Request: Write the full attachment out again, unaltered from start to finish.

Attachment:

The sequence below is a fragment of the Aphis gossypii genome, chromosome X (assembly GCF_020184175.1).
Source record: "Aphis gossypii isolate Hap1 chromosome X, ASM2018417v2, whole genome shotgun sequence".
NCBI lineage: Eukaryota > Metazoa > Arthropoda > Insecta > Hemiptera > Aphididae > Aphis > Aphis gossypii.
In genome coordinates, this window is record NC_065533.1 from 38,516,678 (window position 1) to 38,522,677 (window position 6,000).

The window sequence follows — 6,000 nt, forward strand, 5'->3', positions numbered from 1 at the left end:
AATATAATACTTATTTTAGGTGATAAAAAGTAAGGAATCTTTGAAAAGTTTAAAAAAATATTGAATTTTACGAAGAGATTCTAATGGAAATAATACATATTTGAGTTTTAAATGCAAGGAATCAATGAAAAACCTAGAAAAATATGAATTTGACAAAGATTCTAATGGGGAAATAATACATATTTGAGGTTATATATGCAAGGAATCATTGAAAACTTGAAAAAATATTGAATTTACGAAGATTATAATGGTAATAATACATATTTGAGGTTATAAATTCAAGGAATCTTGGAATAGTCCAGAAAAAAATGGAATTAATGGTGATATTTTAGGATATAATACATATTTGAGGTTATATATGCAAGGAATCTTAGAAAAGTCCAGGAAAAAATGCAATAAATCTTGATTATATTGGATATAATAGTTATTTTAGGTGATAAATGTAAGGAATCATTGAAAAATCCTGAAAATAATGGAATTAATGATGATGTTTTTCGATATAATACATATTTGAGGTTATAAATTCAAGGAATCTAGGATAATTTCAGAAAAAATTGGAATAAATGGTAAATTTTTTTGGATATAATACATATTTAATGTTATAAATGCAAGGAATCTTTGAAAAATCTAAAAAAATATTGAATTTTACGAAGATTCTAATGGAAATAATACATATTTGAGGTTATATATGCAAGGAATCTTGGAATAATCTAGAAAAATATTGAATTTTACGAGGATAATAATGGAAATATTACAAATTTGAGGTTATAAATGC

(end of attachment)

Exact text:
The sequence below is a fragment of the Aphis gossypii genome, chromosome X (assembly GCF_020184175.1).
Source record: "Aphis gossypii isolate Hap1 chromosome X, ASM2018417v2, whole genome shotgun sequence".
NCBI lineage: Eukaryota > Metazoa > Arthropoda > Insecta > Hemiptera > Aphididae > Aphis > Aphis gossypii.
In genome coordinates, this window is record NC_065533.1 from 38,516,678 (window position 1) to 38,522,677 (window position 6,000).

The window sequence follows — 6,000 nt, forward strand, 5'->3', positions numbered from 1 at the left end:
AATATAATACTTATTTTAGGTGATAAAAAGTAAGGAATCTTTGAAAAGTTTAAAAAAATATTGAATTTTACGAAGAGATTCTAATGGAAATAATACATATTTGAGTTTTAAATGCAAGGAATCAATGAAAAACCTAGAAAAATATGAATTTGACAAAGATTCTAATGGGGAAATAATACATATTTGAGGTTATATATGCAAGGAATCATTGAAAACTTGAAAAAATATTGAATTTACGAAGATTATAATGGTAATAATACATATTTGAGGTTATAAATTCAAGGAATCTTGGAATAGTCCAGAAAAAAATGGAATTAATGGTGATATTTTAGGATATAATACATATTTGAGGTTATATATGCAAGGAATCTTAGAAAAGTCCAGGAAAAAATGCAATAAATCTTGATTATATTGGATATAATAGTTATTTTAGGTGATAAATGTAAGGAATCATTGAAAAATCCTGAAAATAATGGAATTAATGATGATGTTTTTCGATATAATACATATTTGAGGTTATAAATTCAAGGAATCTAGGATAATTTCAGAAAAAATTGGAATAAATGGTAAATTTTTTTGGATATAATACATATTTAATGTTATAAATGCAAGGAATCTTTGAAAAATCTAAAAAAATATTGAATTTTACGAAGATTCTAATGGAAATAATACATATTTGAGGTTATATATGCAAGGAATCTTGGAATAATCTAGAAAAATATTGAATTTTACGAGGATAATAATGGAAATATTACAAATTTGAGGTTATAAATGC